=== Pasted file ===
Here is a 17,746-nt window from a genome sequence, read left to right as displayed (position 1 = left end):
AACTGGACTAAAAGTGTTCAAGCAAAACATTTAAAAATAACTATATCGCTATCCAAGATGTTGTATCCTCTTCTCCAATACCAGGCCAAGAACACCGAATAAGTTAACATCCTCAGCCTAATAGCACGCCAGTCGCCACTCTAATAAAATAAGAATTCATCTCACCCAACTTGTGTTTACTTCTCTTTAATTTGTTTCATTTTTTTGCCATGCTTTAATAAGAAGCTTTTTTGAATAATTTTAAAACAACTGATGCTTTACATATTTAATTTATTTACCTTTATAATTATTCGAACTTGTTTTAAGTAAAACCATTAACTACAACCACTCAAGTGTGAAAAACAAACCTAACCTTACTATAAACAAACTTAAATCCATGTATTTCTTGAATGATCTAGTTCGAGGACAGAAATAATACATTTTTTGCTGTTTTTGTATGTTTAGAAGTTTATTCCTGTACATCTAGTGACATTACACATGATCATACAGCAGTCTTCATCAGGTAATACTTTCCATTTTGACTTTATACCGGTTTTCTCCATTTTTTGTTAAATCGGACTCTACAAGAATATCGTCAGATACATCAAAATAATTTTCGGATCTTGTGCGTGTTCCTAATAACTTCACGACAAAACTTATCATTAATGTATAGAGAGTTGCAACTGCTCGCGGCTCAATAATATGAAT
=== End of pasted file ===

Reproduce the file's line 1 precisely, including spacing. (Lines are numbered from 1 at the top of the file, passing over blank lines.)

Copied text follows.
Here is a 17,746-nt window from a genome sequence, read left to right as displayed (position 1 = left end):